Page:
Kingfish Company secures federal permit for Maine RAS yellowtail farm
The Kingfish Company announced it has received a U.S. Army Corps of Engineers permit for its planned recirculating aquaculture system (RAS) facility in Jonesport, Maine, U.S.A.
The company first unveiled its plans for its RAS project in November 2019, and since then has been working to receive the permitting required for the build the farm. The company filed its first permit application in 2020, and since then has received permits from the Maine Department of Environmental Protection and approval of its Submerged Land Lease Application. The latest permit required to begin construction is the main federal permit required for the facility, the company said.
“This news follows the approval of key permits from the State of Maine Department of Environmental Protection (MDEP) and critical water-side permits in 2021,” the company said. “Kingfish Maine is in the last phases of design, and contractor bidding selection is underway.”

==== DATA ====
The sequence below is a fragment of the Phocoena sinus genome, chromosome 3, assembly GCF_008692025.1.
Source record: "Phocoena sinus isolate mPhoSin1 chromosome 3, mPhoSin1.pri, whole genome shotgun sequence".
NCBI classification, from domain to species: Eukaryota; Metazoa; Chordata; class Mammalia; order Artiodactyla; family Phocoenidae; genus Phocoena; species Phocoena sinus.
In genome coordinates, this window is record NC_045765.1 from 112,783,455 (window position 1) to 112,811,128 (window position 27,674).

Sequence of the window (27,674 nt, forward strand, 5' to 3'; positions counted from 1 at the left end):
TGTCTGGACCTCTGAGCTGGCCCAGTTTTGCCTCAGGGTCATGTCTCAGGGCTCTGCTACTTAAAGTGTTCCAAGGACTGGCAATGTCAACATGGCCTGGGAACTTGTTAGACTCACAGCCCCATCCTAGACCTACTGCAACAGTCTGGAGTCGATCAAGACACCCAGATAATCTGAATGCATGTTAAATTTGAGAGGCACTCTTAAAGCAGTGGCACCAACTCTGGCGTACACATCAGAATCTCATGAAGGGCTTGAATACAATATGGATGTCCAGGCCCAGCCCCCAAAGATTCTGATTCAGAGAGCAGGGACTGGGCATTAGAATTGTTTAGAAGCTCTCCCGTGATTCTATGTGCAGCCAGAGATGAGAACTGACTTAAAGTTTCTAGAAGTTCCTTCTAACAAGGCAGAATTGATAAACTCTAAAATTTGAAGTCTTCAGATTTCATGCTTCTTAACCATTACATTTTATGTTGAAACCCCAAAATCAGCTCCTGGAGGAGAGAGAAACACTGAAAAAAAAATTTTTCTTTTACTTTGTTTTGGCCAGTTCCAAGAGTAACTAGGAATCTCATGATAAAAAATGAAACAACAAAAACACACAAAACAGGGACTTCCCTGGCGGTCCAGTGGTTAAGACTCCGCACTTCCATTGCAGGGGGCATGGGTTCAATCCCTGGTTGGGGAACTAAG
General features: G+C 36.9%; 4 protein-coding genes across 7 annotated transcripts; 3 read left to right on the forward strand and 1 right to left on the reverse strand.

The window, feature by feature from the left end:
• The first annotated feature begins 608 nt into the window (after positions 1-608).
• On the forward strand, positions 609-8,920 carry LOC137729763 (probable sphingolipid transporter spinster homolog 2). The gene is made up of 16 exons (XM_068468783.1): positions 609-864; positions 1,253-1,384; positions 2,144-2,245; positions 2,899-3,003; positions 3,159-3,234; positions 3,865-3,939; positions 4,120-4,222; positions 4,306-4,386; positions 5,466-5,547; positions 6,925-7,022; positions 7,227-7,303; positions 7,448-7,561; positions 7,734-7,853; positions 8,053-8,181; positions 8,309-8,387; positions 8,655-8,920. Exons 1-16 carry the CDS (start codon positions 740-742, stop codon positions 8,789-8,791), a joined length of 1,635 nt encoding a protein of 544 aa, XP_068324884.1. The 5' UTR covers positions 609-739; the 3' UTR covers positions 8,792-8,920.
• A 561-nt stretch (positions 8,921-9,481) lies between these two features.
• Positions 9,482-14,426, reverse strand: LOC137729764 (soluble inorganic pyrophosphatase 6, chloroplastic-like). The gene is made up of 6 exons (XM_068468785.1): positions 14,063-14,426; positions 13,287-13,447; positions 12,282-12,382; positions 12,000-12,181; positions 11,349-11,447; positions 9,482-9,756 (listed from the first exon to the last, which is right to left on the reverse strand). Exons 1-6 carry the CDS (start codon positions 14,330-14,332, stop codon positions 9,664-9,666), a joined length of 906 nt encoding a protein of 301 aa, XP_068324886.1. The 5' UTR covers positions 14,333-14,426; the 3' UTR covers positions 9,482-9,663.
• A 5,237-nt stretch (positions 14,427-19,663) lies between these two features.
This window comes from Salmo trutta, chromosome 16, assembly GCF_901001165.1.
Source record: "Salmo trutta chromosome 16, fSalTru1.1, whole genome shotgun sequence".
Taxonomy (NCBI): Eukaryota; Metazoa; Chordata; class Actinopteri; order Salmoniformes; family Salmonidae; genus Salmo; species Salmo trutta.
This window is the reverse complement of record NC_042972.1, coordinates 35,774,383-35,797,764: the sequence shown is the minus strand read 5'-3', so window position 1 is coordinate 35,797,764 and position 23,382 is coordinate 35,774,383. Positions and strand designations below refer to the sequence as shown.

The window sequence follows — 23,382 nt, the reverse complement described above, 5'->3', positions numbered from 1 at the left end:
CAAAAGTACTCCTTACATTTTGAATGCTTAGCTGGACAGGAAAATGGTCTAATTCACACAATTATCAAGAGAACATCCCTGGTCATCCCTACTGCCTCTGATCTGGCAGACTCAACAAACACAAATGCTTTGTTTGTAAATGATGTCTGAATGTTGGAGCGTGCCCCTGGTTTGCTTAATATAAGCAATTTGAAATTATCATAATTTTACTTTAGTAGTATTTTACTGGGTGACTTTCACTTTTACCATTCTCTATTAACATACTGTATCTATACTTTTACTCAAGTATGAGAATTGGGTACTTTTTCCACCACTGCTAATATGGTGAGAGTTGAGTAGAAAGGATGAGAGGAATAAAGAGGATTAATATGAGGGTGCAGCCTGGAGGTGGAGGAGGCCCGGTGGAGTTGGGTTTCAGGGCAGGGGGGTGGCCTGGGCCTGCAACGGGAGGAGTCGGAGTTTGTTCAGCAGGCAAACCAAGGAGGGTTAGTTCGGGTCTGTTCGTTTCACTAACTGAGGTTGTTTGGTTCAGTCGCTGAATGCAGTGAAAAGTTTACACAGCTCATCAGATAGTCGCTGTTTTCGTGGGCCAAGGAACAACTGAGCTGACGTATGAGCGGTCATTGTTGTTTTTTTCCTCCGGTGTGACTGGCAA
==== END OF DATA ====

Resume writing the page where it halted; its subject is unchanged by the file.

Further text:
The company said it plans to deploy the same technology in Maine as it has in The Netherlands, where the company produced 1,154 metric tons (MT) of yellowtail kingfish in 2021.
“Upon completion, the facility in Jonesport, Maine, will serve as Kingfish’s first production facility in the U.S. as the company looks to replicate its successful operation in Europe and establish significant local sustainable seafood production for U.S. retailers and food service,” the company said. “[In May], 2,000 fingerlings were transported from The Netherlands to our new hatchery facility site in Franklin, Maine, U.S.”
The progress on permitting comes as some residents in Jonesport are pushing for a moratorium on industrial aquaculture. The Bangor Daily News reported that residents in the town have circulated a petition to enact a moratorium prohibiting commercial aquaculture development in the town – either on the land or in the water.
In an interview at the 2022 Seafood Expo North America in March, Kingfish Company CEO Ohad Maiman told SeafoodSource his company is still seeking additional funding for the project.
“I would say funding for growth right now is not optimal,” he said. “We are working still with several banks and continue to have investor relations and incoming approaches, but we need to find efficient funding and the right moment in time to move it forward. And then we will be better ready to execute efficiently. So we have patience but we’re working hard to expedite where possible.”
The long-term outlook for the project’s success is still positive, Maiman said. With the COVID-19 pandemic pushing Americans to try new types of seafood and eat more fish overall, the business proposition for the farm is strong, he said.
Photo courtesy of The Kingfish Company